A number of universities throughout the country have adopted sustainable building initiatives that center on certifying new construction projects through the LEED-NC rating system, but few are equally committed to getting their existing building stock LEED-EB certified. Western Michigan University (WMU) is one of these rare institutions.
Home to the first LEED-EB Gold-certified building in higher education, the university currently has five additional existing buildings that have been submitted for certification. Also, the USGBC has asked the school to participate in its Portfolio Partners Program (P3), a pilot program focused on the performance of existing buildings within large real-estate portfolios. If that weren’t enough, the institution also is currently constructing four LEED-certified on-campus apartments and a new $60 million facility, Sangren Hall, which is targeting LEED Gold. According to John Dunn, the president of the university and the person credited with its green vision, “[At Western Michigan], sustainability is not a new trend; it’s a culture.”
Construction of the four-story, 200,000-square-foot Sangren Hall began in fall 2010, says Peter Strazdas, associate vice president of facilities management, and structural framework is now complete. A primary reason the new hall will achieve LEED Gold status is because it’s built to consume 25 percent less energy than the existing facility, 20 percent of which was demolished prior to construction. The energy reduction will be accomplished through the use of daylighting, specific materials that provide better glazing and insulation, mechanical systems and strategies for nighttime setbacks, and sophisticated sensor technology. Strazdas says the HVAC systems within the hall’s large rooms will be controlled by sensors that are triggered only when multiple people are present—unlike a motion or occupancy sensor that can be triggered by a lone nighttime custodian.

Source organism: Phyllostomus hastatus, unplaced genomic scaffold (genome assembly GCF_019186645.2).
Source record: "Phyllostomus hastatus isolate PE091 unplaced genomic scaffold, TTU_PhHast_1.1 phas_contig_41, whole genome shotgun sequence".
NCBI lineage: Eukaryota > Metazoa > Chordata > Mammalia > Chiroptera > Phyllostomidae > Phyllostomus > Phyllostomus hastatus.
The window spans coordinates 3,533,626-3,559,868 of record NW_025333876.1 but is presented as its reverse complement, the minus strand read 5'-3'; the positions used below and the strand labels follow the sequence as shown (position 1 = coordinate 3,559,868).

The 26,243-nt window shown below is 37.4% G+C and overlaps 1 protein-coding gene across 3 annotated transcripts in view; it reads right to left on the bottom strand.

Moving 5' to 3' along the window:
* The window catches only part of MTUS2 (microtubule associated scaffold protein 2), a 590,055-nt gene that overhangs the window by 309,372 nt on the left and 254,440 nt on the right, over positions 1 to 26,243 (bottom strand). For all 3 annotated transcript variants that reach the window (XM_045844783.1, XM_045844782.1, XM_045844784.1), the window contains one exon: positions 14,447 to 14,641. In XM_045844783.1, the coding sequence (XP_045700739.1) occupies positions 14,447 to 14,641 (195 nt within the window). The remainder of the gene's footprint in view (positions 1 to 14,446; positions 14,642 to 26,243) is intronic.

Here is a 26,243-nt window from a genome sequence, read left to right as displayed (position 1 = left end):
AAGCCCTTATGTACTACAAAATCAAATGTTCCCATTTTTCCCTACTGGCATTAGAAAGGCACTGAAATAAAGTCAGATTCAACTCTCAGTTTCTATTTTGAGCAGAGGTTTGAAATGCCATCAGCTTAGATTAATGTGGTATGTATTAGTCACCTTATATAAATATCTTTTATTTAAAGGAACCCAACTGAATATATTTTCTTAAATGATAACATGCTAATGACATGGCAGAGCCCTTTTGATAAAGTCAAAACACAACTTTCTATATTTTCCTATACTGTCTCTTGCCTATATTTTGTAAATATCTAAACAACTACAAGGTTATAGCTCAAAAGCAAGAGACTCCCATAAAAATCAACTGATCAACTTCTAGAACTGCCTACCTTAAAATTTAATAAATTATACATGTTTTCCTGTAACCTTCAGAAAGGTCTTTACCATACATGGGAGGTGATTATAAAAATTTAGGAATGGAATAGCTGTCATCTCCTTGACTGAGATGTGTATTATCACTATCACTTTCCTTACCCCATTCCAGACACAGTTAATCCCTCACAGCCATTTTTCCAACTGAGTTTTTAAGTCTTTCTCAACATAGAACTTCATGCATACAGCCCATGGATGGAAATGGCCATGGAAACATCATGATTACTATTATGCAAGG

Slated for completion in fall 2012 and built by the Miller-Davis Company, the facility will attain additional LEED checklist points by retaining all storm water on-site during construction, establishing electric-vehicle charging stations nearby, and installing green roofs that feature a variety of plants. “We’ve made a commitment to have all new projects be LEED certified and meet the minimal level of Silver,” Strazdas says.
While the university is committed to specific LEED ratings for new facilities, it still places equal or greater focus on existing-building certification. “Other campuses have plenty of NC—but not that many EBs,” Strazdas says. “Our institution is going on a different path with certification. Instead of following the pack, we are taking a dual track.” The main reasons for this are because WMU has a significantly larger percentage of existing buildings on campus and because it has more to gain from focusing on existing-building certification. “If you’re not spending money on new-building construction, it’s time to look to the existing structures; you’ll see more energy savings,” Strazdas says.
The LEED Existing Buildings Operations and Maintenance (EBOM) rating system is considered more involved and difficult than the certification process for new construction because it addresses the deployment of whole-building cleaning and maintenance issues across an entire campus. These issues include chemical use, recycling programs, exterior maintenance programs, and systems upgrades that maximize operational efficiency while minimizing environmental impacts.
“The bigger story is how we took one building and applied all those practices across the entire campus,” Strazdas says, adding that the process involved educating several hundred custodians and maintenance and grounds people who care for the university’s 150 buildings and its surrounding landscape. Now, as the school further involves itself in the LEED-EB program by participating in the P3 pilot program, WMU will continue it’s two-pronged approach toward sustainability, furthering the culture it has already fostered.